“It is easier to build strong children than to repair broken men.” — Frederick Douglass, abolitionist and statesman
“There can be no keener revelation of a society’s soul than the way in which it treats its children.” — Nelson Mandela, Former President of South Africa
Everything I have learned in my almost three decades as a pediatrician and public health advocate caring for children and families tells me that what we are doing to migrant children at the border is morally and medically wrong. It goes against all that we know about how children should be treated. It is also not who we aspire to be as a nation. We are and must be better than this.
Recent detailed reports of the appalling conditions in the detention centers our government operates along the border have provided chilling details on just how deeply we have abandoned our responsibility to care for and protect vulnerable children. The shell game the government is playing with these already traumatized children, shuffling them out of and then back into the Clint, TX facility is further evidence that we are failing to show basic humanitarian concern for these kids.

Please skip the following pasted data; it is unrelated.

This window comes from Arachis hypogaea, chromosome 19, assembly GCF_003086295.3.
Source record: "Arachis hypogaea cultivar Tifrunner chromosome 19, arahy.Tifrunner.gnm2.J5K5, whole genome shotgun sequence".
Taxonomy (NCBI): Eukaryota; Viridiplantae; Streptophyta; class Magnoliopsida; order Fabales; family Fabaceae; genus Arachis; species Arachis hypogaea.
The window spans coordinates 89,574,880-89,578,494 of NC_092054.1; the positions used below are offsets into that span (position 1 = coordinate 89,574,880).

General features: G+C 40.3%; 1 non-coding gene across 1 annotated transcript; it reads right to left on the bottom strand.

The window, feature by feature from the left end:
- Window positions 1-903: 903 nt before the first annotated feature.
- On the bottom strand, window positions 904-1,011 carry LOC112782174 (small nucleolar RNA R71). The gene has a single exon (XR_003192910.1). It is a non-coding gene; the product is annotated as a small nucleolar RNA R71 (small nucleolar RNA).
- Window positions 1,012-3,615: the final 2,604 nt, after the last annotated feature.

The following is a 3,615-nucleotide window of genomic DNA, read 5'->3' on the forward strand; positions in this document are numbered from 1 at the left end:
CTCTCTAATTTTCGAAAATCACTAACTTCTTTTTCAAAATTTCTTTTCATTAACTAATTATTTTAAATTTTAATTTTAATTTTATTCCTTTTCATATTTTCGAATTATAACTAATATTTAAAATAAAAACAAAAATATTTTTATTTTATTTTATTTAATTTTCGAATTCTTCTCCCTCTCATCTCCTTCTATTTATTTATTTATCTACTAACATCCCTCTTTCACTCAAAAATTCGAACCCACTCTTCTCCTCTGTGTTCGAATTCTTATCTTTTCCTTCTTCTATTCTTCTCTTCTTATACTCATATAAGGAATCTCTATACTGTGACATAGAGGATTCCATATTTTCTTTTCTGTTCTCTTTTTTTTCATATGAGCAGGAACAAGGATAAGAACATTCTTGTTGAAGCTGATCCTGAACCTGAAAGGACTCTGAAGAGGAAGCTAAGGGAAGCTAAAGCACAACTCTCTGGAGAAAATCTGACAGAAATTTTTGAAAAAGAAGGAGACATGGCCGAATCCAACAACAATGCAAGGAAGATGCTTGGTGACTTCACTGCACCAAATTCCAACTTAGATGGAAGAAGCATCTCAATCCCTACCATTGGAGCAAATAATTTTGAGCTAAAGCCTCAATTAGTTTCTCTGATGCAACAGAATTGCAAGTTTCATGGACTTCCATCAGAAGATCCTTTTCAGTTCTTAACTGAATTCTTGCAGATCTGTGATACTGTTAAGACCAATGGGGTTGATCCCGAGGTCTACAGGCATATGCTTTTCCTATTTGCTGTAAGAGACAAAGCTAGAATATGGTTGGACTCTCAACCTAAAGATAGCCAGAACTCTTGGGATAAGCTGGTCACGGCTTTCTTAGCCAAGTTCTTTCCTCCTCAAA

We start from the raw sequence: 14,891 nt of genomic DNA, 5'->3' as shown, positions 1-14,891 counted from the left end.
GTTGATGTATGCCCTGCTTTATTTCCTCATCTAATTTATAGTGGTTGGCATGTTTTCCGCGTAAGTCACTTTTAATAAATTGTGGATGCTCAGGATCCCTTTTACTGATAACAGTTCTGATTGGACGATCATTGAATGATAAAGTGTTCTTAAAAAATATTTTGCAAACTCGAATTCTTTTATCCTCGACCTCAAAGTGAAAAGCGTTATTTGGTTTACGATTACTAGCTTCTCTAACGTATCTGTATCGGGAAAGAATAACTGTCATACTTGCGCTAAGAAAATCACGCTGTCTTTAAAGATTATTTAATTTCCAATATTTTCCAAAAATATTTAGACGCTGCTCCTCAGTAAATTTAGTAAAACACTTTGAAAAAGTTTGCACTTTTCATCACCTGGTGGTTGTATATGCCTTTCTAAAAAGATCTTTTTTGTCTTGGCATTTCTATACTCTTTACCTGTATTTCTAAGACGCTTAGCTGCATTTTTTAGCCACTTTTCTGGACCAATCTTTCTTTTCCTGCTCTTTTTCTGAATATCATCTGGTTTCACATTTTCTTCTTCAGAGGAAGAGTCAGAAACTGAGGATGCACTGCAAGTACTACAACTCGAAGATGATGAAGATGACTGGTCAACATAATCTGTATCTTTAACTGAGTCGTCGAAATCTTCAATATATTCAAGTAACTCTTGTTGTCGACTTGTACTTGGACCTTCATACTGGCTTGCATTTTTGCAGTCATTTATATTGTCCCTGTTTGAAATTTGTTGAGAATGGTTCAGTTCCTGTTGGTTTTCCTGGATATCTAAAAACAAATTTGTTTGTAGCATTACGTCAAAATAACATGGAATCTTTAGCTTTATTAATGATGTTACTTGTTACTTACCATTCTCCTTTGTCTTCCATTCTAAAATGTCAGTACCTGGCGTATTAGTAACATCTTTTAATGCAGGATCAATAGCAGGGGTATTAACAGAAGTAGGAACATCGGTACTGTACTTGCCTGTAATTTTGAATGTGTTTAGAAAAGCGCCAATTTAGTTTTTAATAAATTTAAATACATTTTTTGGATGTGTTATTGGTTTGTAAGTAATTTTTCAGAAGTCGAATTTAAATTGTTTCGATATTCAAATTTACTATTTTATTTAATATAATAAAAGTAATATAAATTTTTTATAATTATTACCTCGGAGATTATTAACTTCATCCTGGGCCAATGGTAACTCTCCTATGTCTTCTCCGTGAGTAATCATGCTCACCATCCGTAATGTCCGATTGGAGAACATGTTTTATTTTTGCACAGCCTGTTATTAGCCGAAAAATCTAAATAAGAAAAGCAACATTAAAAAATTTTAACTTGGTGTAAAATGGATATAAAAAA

Consider the love you dole out to your children, the concern we show for kids who are abused by their caregivers and are whisked off to protective services. And now consider these detained children. They are kept in isolated and overcrowded facilities, surrounded by cages, with only pallets on the concrete floor to sleep on and foil blankets to cover themselves. They lack adequate toilet facilities, diapers, or caring adults to change them. Children as young as 7 or 8 years of age are left to care for even younger children they don’t know. Their meals are basic and leave many hungry.